Doctoral student awarded Student Innovative Paper Award at IMECE 2023

A doctoral student at NC State University’s Department of Mechanical and Aerospace Engineering recently received the ASME MEMS Divison’s Student Innovative Paper Award at the annual International Mechanical Engineering Congress and Exposition (IMECE). 

Pouria Zaghari received the prestigious award late last month for his paper “Finite Element Analysis and Fatigue Life Prediction of a Laterally Conducting Gan-Based Power Package Under Thermal Cycling.”

Zaghari works under MAE Assistant Professor Jong Eun Ryu, whose research group focuses on creating multifunctional composite materials with unique characteristics and functionalities in order to apply them to different engineering problems.

Zaghari’s paper addresses thermal fatigue life analysis of GaN packages, which is an important consideration that affects the reliability and durability of electronic devices.

“The fatigue life assessment of a GaN laterally conducting power packaging, including SAC305 and Sn63/Pb37 solders was conducted using the finite element analysis (FEA) method,” the abstract states. “The thermal cycling loading was chosen based on JEDEC Standard JESD22-A104D condition M. With temperature cycling from -40℃ to 150℃. To simulate the viscoplastic behavior of solder materials under thermal cycling, the Anand constitutive model was adopted. Coffin-Manson, Engelmaier, and Solomon empirical models were utilized to predict the cyclic life of the package based on stress and strain distribution in the solder layers.”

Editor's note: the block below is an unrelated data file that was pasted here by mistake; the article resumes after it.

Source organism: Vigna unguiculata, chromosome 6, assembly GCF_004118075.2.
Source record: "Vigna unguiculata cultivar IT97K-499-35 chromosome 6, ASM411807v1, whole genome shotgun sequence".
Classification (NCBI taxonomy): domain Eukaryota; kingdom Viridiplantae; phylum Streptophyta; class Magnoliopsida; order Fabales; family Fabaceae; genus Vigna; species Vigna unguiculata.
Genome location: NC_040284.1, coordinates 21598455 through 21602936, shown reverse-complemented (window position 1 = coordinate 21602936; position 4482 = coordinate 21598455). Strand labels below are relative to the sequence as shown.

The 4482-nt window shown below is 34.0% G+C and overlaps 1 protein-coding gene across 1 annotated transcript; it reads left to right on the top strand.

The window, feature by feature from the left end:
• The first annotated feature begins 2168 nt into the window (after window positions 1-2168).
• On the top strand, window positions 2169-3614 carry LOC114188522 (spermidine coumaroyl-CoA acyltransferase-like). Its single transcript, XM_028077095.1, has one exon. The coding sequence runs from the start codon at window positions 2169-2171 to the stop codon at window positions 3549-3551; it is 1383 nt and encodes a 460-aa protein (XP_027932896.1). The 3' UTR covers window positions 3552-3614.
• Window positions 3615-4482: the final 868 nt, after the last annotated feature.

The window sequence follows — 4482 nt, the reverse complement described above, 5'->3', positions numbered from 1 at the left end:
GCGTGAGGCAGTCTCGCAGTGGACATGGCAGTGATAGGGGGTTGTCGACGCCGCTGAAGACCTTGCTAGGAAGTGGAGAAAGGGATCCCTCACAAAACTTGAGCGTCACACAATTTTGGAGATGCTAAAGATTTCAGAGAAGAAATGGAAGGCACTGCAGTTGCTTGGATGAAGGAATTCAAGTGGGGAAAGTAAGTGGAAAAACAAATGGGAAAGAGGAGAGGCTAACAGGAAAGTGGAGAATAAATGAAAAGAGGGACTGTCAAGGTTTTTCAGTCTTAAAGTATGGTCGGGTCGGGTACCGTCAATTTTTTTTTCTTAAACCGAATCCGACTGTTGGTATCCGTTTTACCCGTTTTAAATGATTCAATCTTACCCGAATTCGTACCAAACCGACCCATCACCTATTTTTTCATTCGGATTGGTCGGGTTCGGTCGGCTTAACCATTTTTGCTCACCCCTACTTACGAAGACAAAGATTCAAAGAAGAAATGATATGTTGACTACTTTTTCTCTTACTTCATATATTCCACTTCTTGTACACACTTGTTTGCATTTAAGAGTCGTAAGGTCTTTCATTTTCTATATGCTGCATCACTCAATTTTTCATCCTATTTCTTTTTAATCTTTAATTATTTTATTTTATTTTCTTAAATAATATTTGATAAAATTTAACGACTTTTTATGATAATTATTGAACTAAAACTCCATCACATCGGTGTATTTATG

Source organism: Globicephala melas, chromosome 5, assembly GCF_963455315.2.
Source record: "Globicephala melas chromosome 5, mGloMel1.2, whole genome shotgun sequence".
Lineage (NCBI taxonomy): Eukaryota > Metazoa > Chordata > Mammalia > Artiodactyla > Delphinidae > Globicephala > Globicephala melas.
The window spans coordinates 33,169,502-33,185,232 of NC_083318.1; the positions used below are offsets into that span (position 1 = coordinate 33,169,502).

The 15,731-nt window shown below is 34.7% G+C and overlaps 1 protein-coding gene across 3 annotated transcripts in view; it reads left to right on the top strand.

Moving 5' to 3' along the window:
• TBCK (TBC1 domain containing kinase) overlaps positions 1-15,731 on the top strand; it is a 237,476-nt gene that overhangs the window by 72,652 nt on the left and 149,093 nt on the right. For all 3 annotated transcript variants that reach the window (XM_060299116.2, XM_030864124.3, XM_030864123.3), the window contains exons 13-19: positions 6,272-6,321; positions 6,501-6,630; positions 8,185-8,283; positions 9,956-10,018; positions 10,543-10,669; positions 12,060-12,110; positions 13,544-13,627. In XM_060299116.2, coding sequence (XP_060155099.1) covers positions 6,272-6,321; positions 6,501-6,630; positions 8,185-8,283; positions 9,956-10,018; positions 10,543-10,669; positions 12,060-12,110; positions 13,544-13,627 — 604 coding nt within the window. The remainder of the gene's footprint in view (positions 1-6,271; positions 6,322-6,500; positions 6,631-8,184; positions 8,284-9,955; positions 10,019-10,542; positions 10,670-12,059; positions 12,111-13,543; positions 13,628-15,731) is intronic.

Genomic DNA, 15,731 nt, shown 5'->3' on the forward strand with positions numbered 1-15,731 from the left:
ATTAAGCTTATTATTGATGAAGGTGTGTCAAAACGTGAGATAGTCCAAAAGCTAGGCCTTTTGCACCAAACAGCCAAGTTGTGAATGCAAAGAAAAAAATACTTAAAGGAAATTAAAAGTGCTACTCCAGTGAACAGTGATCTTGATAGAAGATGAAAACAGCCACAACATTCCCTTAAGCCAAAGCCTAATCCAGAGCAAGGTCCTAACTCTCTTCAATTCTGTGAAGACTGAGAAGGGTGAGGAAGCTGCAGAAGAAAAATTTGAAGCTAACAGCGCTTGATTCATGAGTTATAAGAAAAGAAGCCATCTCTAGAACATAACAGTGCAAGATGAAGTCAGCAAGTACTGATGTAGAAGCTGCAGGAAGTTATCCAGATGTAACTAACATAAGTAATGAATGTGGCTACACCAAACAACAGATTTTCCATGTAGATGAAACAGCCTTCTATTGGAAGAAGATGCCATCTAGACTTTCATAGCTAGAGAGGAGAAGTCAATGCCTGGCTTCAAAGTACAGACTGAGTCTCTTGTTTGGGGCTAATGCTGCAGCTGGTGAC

Zaghari and his team’s results showed that the critical solder joint location of the failure was in the SAC305 solder and the maximum inelastic strain range of SAC305 solder was calculated to be 0.023697. In conclusion, the fatigue life prediction of the module showed that the Engelmaier model was the most conservative model resulting in a fatigue life of 136 cycles.

On this paper, Zaghari worked alongside Dr. Ryu as well as ECE student Sourish S. Sinha, and ECE professors Paul D. Franzon and Douglas C. Hopkins.